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Changing morality to fit the technology

I came across a post tonight by a professor at the University of Georgia. He uses his response to a recent post on the NPR blog All Songs Considered as an opportunity to talk about the ethics of downloading music without paying for it. It’s a long, but good post. He makes a better argument, I think, than most posts on this topic, which normally come across as bitter and degrading if not threatening. This post tries to show respect for the NPR post’s author, intern Emily White, without backing down from his position, which is nice.

I thought the post went beyond most other arguments in its second section, which started like this:

Now, having said all that, I also deeply empathize with your generation. You have grown up in a time when technological and commercial interests are attempting to change our principles and morality. Rather than using our morality and principles to guide us through technological change, there are those asking us to change our morality and principles to fit the technological change–if a machine can do something, it ought to be done. Although it is the premise of every “machines gone wild” story since Jules Verne or Fritz Lang, this is exactly backwards. Sadly, I see the effects of this thinking with many of my students.

That’s an idea that intrigues me. Technology changes us in both obvious and subtle ways. There’s no doubt of that. In a completely unrelated conversation, my wife and I were talking tonight about how the advent of technology (in the form of cars and washing machines) has effected a decrease in physical fitness, for example. Outside of predominantly Christian circles, though, I don’t see a lot written about morality shifts tied to technology (though to be fair, I’m not going out and looking for it). Maybe that’s because morality is becoming more of a grey area in a time when individuals are encouraged to do “what feels right to you” rather than meet an objective standard (no matter the source of that standard).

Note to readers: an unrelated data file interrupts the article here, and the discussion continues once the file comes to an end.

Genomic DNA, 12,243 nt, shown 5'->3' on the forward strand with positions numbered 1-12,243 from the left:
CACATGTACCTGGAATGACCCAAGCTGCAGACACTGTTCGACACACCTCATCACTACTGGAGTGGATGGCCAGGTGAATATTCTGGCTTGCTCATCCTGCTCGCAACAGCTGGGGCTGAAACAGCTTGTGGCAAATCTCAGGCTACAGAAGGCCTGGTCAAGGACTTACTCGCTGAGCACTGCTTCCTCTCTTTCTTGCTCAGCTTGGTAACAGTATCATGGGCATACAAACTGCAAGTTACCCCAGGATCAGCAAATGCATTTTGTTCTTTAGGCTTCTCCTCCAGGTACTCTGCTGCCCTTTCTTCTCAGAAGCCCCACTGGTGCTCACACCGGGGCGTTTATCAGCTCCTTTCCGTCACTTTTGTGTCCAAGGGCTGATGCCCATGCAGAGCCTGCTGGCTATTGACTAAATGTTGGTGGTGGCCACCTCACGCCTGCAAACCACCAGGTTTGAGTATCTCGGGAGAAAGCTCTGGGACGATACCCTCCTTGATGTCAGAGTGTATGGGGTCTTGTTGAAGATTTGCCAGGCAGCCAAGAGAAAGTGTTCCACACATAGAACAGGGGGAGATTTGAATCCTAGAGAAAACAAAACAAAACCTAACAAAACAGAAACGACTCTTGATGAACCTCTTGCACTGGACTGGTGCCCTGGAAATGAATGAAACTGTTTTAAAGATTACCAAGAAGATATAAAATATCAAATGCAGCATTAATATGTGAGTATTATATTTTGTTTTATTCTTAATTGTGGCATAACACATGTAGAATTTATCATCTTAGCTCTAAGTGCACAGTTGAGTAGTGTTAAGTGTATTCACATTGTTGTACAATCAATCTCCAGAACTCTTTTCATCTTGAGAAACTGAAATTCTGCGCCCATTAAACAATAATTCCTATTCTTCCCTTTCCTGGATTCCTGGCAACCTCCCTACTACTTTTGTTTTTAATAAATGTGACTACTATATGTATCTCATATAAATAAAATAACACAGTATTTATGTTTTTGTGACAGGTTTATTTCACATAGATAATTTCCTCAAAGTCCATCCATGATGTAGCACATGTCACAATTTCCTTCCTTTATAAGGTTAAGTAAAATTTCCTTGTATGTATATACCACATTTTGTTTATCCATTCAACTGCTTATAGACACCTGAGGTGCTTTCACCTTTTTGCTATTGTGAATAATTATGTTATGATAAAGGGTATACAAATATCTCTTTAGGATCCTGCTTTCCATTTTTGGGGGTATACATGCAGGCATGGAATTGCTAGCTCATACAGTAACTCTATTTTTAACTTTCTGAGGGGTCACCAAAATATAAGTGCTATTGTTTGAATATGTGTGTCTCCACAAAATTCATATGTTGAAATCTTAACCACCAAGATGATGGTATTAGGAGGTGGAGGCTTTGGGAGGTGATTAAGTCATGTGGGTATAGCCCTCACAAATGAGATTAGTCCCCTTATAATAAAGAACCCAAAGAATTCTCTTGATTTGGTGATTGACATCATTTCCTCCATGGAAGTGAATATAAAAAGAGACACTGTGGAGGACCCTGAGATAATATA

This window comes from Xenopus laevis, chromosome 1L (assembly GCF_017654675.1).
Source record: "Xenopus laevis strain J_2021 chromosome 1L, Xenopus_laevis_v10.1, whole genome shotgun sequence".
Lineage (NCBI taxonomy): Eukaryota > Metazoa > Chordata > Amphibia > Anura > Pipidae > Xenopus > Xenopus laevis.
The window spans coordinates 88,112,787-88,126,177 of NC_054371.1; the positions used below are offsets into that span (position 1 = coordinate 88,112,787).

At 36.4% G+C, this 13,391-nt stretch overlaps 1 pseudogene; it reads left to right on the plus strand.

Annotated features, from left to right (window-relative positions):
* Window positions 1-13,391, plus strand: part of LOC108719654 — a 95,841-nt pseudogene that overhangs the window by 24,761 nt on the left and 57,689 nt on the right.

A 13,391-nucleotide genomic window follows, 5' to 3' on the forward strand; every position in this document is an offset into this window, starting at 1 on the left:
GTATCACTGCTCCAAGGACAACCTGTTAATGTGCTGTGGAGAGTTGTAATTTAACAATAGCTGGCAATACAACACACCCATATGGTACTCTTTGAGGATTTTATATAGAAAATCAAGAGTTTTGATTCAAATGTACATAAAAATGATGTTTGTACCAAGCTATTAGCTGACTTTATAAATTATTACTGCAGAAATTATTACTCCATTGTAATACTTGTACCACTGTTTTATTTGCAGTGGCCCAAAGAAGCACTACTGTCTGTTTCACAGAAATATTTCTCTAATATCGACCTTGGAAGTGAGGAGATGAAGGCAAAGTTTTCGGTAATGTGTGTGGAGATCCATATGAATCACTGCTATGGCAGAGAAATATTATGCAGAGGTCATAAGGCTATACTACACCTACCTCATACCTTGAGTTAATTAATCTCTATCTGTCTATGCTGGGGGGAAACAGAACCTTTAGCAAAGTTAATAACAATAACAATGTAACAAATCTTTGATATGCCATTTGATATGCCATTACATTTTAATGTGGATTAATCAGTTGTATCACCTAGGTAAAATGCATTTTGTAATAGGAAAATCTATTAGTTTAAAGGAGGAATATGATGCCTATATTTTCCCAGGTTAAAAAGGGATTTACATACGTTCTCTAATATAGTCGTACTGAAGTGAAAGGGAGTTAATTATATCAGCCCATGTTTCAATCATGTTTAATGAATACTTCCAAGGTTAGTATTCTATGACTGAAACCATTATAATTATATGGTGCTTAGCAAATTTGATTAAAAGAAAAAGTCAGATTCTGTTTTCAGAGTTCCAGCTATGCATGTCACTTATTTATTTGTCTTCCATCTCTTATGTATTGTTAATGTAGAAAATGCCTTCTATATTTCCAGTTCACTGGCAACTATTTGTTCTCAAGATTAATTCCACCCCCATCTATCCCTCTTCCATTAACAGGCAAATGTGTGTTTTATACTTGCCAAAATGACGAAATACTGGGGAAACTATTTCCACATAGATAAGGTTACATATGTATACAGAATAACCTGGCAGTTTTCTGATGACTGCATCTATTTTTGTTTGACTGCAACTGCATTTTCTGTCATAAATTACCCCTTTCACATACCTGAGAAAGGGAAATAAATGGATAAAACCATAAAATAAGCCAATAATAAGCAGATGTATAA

I’ll be honest – I struggle with the issue of downloading stuff. Not music (except through Spotify, which, until I read this article, was a method I thought fairly compensated the artists – more to look into there), but episodes of TV. If I missed an episode of a show I watched regularly, I used to download them. I stopped doing that a couple of years ago, through a confluence of events, and now rely on Hulu and Xfinity/OnDemand to meet my time-shifting needs. When those fail me (why in the world would Cartoon Network refuse to provide 3 weeks of episodes in the middle of building to a climax at the end of a season? It’s like they’re daring me to go get them!) I seriously struggle with how easy it would be for me to go grab them from a download site.

It’s an oversimplification to say that technology has caused the wavering of my moral compass on this, but I can say that it certainly enables it. As countless sci-fi authors have warned, however, just because I can do something doesn’t mean I should. I try to teach that to my kids, and if I’m not living by it what kind of father does that make me?

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5 comments to Changing morality to fit the technology

  • Mike

    Back when the only way to buy music was on CD, I don’t recall them ever having a scratched-CD exchange program. Today with piracy, they don’t talk about the plastic discs, it’s all about the “Intellectual Property” theft. If it was really about IP, then you could take a plastic disc that got scratched and return it for a much lower fee that a new CD, since you *owned* the Intellectual Property, it’s just that the media got messed up. But that didn’t suit their interests. It’s only worth belly-aching about IP now when they can claim “piracy”. Today, paying for CDs doesn’t suit my needs. I already paid for $500 worth of CD’s back in the ’90s. Bittorrent works much better for me. When the RIAA finally decides to refund the money it sued from 12 year olds back in 2004, I might consider paying.

    Reply to this comment

    Jeff says:

    Let me see if I can boil down what you’re saying.

    1. Because there’s no physical media, there should be no cost. The actual music itself is worthless and no one involved in creating, producing, advertising, or delivering it deserves any money, but they should keep making it available to you for free because it makes you happy.
    2. You want your money back for the physical media you bought years ago.

    Is that right?

    Wow. I’ll say this: you’re refreshingly honest.

    Reply to this comment

  • Mike

    Because there’s no physical media now, it’s suddenly about “Intellectual Property” theft. But apparently it wasn’t about “Intellectual Property” back then, because the media wasn’t replaceable (at low cost) when you scratched it. They’d just have you buy another one as if the physical good was what was sold.